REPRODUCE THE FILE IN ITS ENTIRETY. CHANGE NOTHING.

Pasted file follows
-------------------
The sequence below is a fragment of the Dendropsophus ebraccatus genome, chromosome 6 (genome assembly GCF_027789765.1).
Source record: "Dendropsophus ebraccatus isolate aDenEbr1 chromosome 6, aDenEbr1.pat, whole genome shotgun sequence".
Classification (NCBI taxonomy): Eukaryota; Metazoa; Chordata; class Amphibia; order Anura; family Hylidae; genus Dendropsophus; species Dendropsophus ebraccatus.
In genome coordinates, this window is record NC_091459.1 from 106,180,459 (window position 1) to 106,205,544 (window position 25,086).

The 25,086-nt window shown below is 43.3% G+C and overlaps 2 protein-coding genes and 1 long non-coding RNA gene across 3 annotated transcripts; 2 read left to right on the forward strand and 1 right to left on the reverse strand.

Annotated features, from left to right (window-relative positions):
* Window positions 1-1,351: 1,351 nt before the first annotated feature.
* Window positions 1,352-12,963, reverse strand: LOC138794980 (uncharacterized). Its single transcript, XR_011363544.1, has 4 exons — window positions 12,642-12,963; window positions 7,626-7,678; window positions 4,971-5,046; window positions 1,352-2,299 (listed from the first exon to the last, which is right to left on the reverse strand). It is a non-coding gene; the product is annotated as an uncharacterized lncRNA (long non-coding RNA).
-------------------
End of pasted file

The sequence below is a fragment of the Dendropsophus ebraccatus genome, chromosome 6 (genome assembly GCF_027789765.1).
Source record: "Dendropsophus ebraccatus isolate aDenEbr1 chromosome 6, aDenEbr1.pat, whole genome shotgun sequence".
Classification (NCBI taxonomy): Eukaryota; Metazoa; Chordata; class Amphibia; order Anura; family Hylidae; genus Dendropsophus; species Dendropsophus ebraccatus.
In genome coordinates, this window is record NC_091459.1 from 106,180,459 (window position 1) to 106,205,544 (window position 25,086).

The 25,086-nt window shown below is 43.3% G+C and overlaps 2 protein-coding genes and 1 long non-coding RNA gene across 3 annotated transcripts; 2 read left to right on the forward strand and 1 right to left on the reverse strand.

Annotated features, from left to right (window-relative positions):
* Window positions 1-1,351: 1,351 nt before the first annotated feature.
* Window positions 1,352-12,963, reverse strand: LOC138794980 (uncharacterized). Its single transcript, XR_011363544.1, has 4 exons — window positions 12,642-12,963; window positions 7,626-7,678; window positions 4,971-5,046; window positions 1,352-2,299 (listed from the first exon to the last, which is right to left on the reverse strand). It is a non-coding gene; the product is annotated as an uncharacterized lncRNA (long non-coding RNA).